Extraction, uses of Sulfur, and more to know.

Sulfur is a nonmetallic yellow element. It finds its place at serial no 16 of the periodic table. Sulfur can exist in a solid state at ordinary temperatures. Extractions and uses of sulfur in modern-day life made sulfur important.

Sulfur was known to our ancestors for thousands of years back. In Bible, it was referred to as “brimstone” which means “burn stone” or the stone which can burn. Probably it derives its name from the Arabic word “sufra” which means yellow. In Sanskrit, the language sulfur is called “shulbari” which means ari (enemy) of shulba( copper) as Sulfur destroys the metallic properties of copper.

Sulfur image
Image of element sulfur/credit/Byju’s

Extraction of Sulfur:

Before discussing the uses of sulfur let us discuss the extraction of the element. Sulfur deposits in large quantities are found beneath the earth in layers. Most of the deposits are there in the earth’s core than its crust. Further sulfur is naturally found near hot springs and volcanoes. Sulfur is also available in nature as Hydrogen Sulphide(H2S) gas, Calcium Sulphate(CaSO4), Sulfides (S2), etc.

Sulfur is extracted or mined by a process called the Frasch process. The method was developed by Herman Frasch, a chemist and mining engineer in 1891. By this method, three coaxial pipes of different diameters are introduced into the bed of the sulfur deposit. Superheated water at 170 Degrees Celsius is pumped down through the outermost pipe.

Further hot compressed air is injected through the innermost pipe. The sulfur is melted by hot water and finds its flow through the middle pipe to the surface by the pressure inserted by hot compressed air. At the receiving end, it is collected by big wooden vats. The sulfur obtained by the procedures is 99.5% pure.

Image credit/scienceeasylearning-wordpress

Uses of sulfur:

Uses of sulfur in modern-day life are plenty. Its uses are visible in industries, agriculture, medicines, health, etc. as follows;

Preparation of Sulfuric Acid:

Most of the uses of sulfur are made for the preparation of Sulfur Dioxide (SO2) used for the manufacture of a chemical known as Sulfuric Acid(H2SO4). It is considered one of the largest industrial chemicals produced in lead acid batteries for automobile industries.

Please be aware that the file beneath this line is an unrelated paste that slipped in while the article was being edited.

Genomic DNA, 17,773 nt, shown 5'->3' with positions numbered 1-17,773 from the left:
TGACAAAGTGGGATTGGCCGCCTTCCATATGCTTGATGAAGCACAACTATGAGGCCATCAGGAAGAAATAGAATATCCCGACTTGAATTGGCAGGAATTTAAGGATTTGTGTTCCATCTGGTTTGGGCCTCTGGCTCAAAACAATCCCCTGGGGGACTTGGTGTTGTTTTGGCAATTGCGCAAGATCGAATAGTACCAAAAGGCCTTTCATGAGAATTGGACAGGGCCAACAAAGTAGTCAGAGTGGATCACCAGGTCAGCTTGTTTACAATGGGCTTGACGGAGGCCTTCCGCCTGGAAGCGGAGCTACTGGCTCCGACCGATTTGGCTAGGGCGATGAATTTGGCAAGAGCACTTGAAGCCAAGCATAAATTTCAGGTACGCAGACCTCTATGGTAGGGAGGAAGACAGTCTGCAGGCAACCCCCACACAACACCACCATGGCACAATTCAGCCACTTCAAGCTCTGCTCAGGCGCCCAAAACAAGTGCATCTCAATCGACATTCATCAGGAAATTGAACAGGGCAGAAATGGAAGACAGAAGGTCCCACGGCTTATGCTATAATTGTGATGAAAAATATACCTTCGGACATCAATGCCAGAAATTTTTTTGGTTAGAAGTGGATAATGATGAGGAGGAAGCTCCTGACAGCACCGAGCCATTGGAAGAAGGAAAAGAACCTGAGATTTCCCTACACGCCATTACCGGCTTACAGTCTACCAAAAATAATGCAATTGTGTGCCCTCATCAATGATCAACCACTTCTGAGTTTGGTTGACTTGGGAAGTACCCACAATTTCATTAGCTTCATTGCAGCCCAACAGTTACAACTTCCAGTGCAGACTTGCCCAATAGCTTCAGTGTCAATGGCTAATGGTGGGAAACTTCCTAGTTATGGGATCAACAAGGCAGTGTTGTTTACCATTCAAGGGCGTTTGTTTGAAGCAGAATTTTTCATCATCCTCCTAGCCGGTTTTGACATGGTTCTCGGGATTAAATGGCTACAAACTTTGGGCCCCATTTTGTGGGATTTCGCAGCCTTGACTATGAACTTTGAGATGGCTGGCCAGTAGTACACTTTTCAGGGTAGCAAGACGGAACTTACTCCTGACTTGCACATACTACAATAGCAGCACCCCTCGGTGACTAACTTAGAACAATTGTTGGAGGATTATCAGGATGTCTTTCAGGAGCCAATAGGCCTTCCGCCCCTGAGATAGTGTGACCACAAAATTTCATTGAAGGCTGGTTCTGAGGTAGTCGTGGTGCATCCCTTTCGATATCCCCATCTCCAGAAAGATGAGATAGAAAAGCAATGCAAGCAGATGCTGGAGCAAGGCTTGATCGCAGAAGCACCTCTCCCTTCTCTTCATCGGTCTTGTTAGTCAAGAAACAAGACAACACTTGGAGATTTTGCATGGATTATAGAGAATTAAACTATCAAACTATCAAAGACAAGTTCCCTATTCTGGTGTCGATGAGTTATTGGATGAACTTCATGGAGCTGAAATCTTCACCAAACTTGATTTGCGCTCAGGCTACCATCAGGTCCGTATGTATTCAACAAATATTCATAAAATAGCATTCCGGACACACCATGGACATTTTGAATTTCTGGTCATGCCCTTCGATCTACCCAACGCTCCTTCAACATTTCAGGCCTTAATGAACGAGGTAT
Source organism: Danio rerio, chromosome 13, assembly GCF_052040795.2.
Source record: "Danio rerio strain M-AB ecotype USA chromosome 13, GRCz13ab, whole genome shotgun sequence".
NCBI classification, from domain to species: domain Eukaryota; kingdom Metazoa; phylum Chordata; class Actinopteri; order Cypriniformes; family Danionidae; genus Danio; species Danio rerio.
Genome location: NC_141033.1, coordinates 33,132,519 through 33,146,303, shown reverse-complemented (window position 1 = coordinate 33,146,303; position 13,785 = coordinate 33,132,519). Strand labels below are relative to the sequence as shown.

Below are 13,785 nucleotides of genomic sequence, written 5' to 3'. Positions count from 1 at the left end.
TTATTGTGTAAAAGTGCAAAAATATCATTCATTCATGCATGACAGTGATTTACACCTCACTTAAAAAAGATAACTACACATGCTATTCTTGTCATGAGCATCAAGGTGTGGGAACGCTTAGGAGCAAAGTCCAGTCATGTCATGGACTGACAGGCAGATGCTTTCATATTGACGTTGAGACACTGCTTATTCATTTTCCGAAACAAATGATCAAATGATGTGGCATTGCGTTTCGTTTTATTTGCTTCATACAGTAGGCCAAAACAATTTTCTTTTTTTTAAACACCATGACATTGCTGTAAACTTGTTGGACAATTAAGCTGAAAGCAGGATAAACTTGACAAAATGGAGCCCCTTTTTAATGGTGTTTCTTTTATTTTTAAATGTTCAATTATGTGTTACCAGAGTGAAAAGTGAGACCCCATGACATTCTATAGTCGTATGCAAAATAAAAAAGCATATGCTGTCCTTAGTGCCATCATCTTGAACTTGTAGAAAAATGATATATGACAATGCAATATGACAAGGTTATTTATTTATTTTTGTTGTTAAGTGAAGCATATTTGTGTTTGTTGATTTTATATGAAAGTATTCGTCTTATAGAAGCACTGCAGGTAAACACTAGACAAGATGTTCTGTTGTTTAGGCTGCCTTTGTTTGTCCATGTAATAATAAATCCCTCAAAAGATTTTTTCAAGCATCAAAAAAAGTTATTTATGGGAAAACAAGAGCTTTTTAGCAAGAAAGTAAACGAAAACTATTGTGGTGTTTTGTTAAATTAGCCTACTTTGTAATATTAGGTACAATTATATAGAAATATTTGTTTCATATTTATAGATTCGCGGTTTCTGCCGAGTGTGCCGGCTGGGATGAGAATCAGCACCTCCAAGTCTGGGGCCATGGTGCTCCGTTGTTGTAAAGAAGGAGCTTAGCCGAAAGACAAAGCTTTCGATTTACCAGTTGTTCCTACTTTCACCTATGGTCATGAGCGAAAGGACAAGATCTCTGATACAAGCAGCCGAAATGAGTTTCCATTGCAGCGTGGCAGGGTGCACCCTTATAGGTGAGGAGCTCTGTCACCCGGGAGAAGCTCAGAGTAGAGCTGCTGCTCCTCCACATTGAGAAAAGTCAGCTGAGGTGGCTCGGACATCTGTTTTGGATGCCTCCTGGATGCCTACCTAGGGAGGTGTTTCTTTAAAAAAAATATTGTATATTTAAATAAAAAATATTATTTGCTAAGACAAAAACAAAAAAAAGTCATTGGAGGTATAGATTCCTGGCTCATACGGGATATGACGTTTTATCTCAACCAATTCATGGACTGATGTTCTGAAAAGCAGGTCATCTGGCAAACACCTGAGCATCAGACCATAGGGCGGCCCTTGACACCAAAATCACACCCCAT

Oil refining:

Sulfur is a major by-product of petroleum sectors. The crude oil contains sulfur in the range of1-4wt%. To adhere to the strict sulfur contain limit during the refining process most of the sulfur is removed.

Vulcanization of rubber:

Uses of sulfur are involved in the vulcanization of rubber. We found natural rubber in soft and sticky states. To make the rubber hard, nonsticky, and more elastic it is heated with sulfur. The process involved for the purpose is called vulcanization.

Uses of sulfur/vulcanization of rubber
Image credit/ YouTube

Drugs and pesticides etc preparation:

Sulfur is used in the preparation of a wide range of products including drugs, pesticides, insecticides, etc. Antibiotics like Sulfonamide antibiotics include sulfamethoxazole-trimethoprim, erythromycin-sulfisoxazole, etc. and some diabetes medicines like glyburide contain sulfur. Penicillin is a natural-based antibiotic for the treatment of bacterial infections.

Manufacture of chemical fertilizers:

For the manufacturing of some fertilizers uses of sulfur are made. A fertilizer like sulfur bentonite is a combination of sulfur and bentonite clay. It is very useful for the correction of alkaline contents in soil.

Sulfur is one of the 17 essential nutrients of plants used to produce enzymes, vitamins, protein( nitrogen, potassium), and chlorophyll in plants.

Further fertilizers like sulfate-sulfur have sulfur in combination with nitrogen or potassium. For plant growth manure is a rich source of sulfur. Most livestock manure contains a range of 0.25% to 0.30% sulfur. However, poultry manure has more sulfur up to 0.50%.

Sulfur in hair dye: